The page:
Flash output can be modified and controlled by affixing any number of attachments directly to the flash. When bouncing the flash off the ceiling, for example, you can redirect some of the light by simply attaching a reflector to the flash head. LumiQuest is one of the leading suppliers of flash accessories, offering a wide variety of detachable flash reflectors. The concept is simple: By attaching a reflector to the flash, your subject now will be illuminated from two directions from one flash—from above with the light bouncing off the ceiling and from the front by the light from the reflector. This is an excellent method for kicking extra light onto facial features, eliminating dark shadows in the eye sockets and ensuring that the subject’s eyes receive the critical “catchlights” that illustrate the spark of personality.
Advanced ModifiersFor even greater control, most flash units can accept a wide variety of customized lighting-control attachments that once were reserved for large strobes in a professional studio. ExpoImaging, Honl Photo and Interfit each offers an extensive selection of softboxes, snoots and grids that enable photographers to fully control the quality of light emanating from the flash. By softening the intensity, narrowing the beam and manipulating the spill of light on the subject, photographers now can exert complete creative control—all from a single flash in the camera’s hot-shoe. The ExpoImaging Rogue FlashBender is a particularly interesting and multitalented device that can act as a bounce card, snoot and general light-shaper. The Flashpoint Q Series Beauty Dish Reflector is a 6-inch modifier that attaches to your flash and creates a flattering, shadowless look.
Using Multiple Flash UnitsThe best lighting situation, however, is the one the photographer can fully manage and sculpt. This requires multiple flash units set up around the subject or scene and controlled remotely from the camera. Multiple Canon and Nikon flash units can be operated remotely using an optical-based firing system where the main flash or “master” fires the remote or “slave” flash units. This system is built into the flash itself and requires no extra equipment.
However, the working distance is limited to approximately 50 feet indoors, and the slave units must be within “line of sight” of the master unit. A more effective method for firing remote flashes is a radio-based system that offers greater range and avoids line-of-sight issues. Two of the most widely used systems are PocketWizard and RadioPopper, with a basic three-light RadioPopper JrX available for less than $400.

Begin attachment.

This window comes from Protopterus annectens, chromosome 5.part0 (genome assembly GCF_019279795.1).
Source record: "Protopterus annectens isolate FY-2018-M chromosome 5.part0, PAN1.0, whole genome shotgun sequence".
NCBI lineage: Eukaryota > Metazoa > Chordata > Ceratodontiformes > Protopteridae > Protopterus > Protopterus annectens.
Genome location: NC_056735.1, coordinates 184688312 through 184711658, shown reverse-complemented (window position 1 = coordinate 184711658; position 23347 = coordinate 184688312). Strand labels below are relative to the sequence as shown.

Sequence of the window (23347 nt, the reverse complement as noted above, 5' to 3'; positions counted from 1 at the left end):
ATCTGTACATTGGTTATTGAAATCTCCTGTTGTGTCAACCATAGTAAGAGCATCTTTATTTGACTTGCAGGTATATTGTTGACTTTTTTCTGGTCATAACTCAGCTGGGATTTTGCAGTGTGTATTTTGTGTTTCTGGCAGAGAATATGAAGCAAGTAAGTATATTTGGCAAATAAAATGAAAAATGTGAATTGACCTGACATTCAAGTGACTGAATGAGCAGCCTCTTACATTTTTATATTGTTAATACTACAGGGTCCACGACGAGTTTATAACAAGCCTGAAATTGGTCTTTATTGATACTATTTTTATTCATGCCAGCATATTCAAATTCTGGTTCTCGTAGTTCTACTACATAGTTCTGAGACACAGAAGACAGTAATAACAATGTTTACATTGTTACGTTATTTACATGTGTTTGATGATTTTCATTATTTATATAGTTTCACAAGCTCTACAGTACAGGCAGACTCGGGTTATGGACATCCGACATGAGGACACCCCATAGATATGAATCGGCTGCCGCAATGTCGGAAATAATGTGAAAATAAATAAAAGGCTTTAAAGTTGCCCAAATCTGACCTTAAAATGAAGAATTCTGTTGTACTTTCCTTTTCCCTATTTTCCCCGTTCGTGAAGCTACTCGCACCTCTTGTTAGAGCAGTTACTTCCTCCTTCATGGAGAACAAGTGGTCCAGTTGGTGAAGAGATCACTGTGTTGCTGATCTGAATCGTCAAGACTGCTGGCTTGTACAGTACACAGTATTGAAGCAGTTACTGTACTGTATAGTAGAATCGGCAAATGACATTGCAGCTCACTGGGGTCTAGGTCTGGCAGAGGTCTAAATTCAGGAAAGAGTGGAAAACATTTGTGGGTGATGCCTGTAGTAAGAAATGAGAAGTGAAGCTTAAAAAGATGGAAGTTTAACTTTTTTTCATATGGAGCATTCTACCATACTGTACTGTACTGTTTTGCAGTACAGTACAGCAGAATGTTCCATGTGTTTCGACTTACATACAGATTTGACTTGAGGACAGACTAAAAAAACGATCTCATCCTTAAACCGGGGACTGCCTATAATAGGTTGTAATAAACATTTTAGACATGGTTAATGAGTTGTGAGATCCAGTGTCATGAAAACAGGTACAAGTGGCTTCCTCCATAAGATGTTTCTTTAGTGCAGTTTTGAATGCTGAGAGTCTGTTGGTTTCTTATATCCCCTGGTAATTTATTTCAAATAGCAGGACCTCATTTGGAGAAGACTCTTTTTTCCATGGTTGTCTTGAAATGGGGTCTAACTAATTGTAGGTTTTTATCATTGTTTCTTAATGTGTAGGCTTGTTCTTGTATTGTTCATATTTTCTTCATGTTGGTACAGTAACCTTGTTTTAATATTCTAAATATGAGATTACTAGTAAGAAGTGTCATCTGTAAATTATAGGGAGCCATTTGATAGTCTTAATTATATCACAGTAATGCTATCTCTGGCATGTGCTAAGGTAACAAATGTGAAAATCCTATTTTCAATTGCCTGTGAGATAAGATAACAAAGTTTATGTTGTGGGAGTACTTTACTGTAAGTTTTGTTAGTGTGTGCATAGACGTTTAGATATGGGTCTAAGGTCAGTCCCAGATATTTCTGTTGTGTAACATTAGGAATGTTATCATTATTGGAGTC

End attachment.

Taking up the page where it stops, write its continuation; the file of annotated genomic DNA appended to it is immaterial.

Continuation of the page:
The primary advantage of using a multiple-small flash studio setup is lightweight portability. A basic starter kit would consist of three flash units and two or three light stands with cold shoes, brackets and umbrellas. The kit is scalable and, as your needs and budget allow, can be upgraded by adding additional flash units, large softboxes and other third-party lighting accessories. This system is extremely versatile and will provide excellent creative lighting for everything but perhaps the most exotic lighting scenarios.
Continuous LightPortable continuous light sources are an alternative to flash for providing artificial lighting. The advantage is that you can see exactly how the lighting looks in a darkened scene and make any needed changes before capturing the image. Several manufacturers now are producing LED-powered studio lighting equipment that leverages LED technology to produce a stable, cool and portable continuous lighting source. Although primarily targeted for video production, still photographers should consider them as well, since DSLRs now serve a dual role as an HD video camera. The Litepanels company offers a wide variety of products that offer the benefit of low power, low heat and adjustable light sources that retain their color temperature, with no color shifting at different power settings. The ikan iLED package and another small LED panel, the Flashpoint FPVL 112, are other DSLR-friendly LED solutions. Lowel has a new product that’s quite versatile for both still and video photography. The Lowel Blender is a small LED light source that combines the best of both worlds in artificial lighting. Its versatility stems from its ability to emit daylight- or tungsten-balanced light, or a combination of both (hence the Blender moniker) to match virtually any light source. In addition, it can be powered by AC or battery for total portability. Finally, for fashion or beauty lighting, Kino Flo offers the Kamio 6 System, a ringlight that attaches to the lens and casts flattering glamour-style lighting on the subject. The advantage is that the LED source is cool and won’t cause any discomfort due to heat, which other light sources may emit. It also features daylight and tungsten options for proper color balance.
The Bare-Bulb Look
For an omnidirectional, or bare-bulb, look, there are several good modifiers to choose from. The Sto-Fen Omni-Bounce and the Lightsphere by Gary Fong attach directly to most models and can be used to cast light in all directions. They offer an effective way to light small groups, and they’re widely used by special event and wedding photographers to provide soft, even lighting in nearly every conceivable situation.